I strongly argued against the possibility on the grounds that chemical reactions are pressure dependent, and in a vacum there is no atmospheric pressure.

The science so to say, the greater the atmospheric pressure the bigger the bang, the lesser the pressure the weaker the reaction, down to the point where the reaction will simply fail to occure.

My point, bullets arn't pressurised containers, so in a vacum they won't work.

Was I horribly, horribly wrong on this point?
Quite. :)
If they weren't 'pressurized', the very high pressures reached in the combustion would destroy the gun; atmospheric pressure is negligible, in comparison.

Echoblack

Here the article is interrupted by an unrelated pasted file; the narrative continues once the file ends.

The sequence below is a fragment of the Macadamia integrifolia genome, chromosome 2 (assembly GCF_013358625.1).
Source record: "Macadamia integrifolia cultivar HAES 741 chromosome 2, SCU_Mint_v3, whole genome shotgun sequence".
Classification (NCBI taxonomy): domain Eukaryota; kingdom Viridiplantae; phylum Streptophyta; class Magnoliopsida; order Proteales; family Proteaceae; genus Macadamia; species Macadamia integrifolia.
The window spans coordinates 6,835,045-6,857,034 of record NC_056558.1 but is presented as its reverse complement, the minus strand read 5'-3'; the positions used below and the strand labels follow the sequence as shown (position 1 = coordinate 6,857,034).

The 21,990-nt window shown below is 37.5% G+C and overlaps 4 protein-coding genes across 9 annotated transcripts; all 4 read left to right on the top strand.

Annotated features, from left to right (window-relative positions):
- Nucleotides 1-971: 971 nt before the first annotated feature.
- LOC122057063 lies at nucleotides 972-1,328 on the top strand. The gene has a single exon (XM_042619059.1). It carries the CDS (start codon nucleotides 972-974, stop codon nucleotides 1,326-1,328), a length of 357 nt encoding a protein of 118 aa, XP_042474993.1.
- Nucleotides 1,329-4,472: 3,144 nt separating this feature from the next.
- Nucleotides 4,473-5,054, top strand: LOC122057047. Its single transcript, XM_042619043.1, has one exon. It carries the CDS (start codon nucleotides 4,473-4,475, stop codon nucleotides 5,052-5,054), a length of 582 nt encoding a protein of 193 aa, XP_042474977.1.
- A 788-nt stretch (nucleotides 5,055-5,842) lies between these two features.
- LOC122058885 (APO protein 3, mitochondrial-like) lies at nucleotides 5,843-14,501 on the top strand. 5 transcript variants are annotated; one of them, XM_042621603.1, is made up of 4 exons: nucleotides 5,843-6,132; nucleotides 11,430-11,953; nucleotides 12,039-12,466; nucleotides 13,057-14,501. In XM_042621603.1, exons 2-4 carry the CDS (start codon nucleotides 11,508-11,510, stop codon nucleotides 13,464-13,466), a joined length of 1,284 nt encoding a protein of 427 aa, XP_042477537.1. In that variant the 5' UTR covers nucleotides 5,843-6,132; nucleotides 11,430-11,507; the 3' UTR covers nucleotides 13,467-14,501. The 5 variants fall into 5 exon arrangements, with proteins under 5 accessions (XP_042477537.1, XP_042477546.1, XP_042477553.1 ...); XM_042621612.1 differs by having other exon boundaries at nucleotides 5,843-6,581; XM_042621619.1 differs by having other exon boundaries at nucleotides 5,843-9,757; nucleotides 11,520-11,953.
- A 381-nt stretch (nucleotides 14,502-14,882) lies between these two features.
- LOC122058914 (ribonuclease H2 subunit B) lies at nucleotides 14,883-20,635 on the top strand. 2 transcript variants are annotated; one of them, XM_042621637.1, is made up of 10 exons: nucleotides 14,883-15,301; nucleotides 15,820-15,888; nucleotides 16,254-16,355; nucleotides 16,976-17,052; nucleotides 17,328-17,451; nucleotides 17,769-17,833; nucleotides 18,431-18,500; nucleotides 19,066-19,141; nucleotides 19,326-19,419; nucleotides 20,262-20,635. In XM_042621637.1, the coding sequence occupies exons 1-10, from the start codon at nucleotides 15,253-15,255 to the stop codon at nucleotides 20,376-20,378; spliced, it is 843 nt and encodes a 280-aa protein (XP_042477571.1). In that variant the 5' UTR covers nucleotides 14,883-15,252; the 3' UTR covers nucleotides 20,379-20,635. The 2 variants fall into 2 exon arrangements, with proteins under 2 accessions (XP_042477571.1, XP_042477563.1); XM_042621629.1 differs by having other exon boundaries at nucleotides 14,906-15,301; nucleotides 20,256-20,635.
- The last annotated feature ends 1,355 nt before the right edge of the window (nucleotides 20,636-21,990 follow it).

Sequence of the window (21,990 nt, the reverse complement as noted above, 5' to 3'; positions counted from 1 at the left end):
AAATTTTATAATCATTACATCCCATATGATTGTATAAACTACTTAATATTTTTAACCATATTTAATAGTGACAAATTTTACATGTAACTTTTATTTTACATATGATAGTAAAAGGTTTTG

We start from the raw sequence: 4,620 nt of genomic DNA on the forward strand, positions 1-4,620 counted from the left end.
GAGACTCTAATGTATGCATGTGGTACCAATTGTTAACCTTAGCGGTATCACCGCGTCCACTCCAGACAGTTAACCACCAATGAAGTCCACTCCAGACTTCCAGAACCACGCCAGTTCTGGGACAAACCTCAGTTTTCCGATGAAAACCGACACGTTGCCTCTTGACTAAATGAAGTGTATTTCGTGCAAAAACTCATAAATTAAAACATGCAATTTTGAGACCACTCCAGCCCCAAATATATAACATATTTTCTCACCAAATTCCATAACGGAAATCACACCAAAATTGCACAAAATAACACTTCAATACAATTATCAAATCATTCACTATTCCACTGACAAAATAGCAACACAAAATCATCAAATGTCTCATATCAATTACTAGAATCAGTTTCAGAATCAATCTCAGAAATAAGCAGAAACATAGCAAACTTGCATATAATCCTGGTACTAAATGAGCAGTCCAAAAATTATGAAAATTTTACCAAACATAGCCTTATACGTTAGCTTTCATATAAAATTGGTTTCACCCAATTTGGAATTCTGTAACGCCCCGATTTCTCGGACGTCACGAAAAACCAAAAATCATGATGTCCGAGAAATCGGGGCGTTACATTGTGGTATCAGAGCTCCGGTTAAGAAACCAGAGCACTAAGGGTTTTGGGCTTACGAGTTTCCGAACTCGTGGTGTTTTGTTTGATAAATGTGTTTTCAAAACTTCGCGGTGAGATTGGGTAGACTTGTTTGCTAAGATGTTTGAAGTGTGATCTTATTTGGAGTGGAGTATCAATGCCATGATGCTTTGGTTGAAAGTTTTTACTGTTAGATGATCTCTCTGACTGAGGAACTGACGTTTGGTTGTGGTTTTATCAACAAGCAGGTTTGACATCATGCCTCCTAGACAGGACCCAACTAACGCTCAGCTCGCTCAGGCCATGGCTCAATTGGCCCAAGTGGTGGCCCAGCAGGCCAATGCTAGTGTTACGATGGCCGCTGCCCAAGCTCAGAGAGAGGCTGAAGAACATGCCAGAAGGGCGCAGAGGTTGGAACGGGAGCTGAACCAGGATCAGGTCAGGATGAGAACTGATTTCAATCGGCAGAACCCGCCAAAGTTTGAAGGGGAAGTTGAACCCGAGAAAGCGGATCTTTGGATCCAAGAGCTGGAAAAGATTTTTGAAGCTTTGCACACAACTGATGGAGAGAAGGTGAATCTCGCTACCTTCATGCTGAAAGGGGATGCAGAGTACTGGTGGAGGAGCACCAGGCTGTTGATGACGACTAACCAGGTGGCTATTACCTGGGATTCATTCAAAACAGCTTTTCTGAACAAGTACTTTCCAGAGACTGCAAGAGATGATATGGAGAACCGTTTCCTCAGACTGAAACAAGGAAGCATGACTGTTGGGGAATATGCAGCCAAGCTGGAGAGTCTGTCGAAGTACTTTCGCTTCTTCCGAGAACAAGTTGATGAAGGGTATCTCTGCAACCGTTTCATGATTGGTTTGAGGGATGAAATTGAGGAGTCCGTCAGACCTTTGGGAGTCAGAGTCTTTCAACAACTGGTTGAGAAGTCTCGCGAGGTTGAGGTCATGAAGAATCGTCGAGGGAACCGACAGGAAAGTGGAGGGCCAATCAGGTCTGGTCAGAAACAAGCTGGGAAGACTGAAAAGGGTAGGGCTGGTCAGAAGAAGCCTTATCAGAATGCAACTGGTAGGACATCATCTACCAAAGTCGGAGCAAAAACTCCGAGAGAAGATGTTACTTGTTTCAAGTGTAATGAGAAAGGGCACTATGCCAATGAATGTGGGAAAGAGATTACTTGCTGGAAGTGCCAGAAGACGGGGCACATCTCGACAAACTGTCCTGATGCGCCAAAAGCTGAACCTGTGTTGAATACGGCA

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Do guns rely on oxygen to work?
« Reply #7 on: 17/09/2009 18:47:41 »
If they weren't 'pressurized', the very high pressures reached in the combustion would destroy the gun; atmospheric pressure is negligible, in comparison.

Sorry I don't think I made myself clear. When I said bullets arn't pressurised containers what I meant was that the propellant would be exposed to the vacum.

Obviously a firearm is capable of withstanding the pressure of the explosion within its barrel when fired within a pressure of 1 atmosphere. Pressure inside the weapon only becomes a safety issue when the atmospheric pressure the weapon is being used in is increased, for example underwater.

My argument runs that as atmospheric pressure decreases, the power of the explosion within the bullet decreases with it, to the point that in a vacum, the absence of atmospheric pressure will totally inhibit the explosive reaction need for the bullet to be fired from the gun.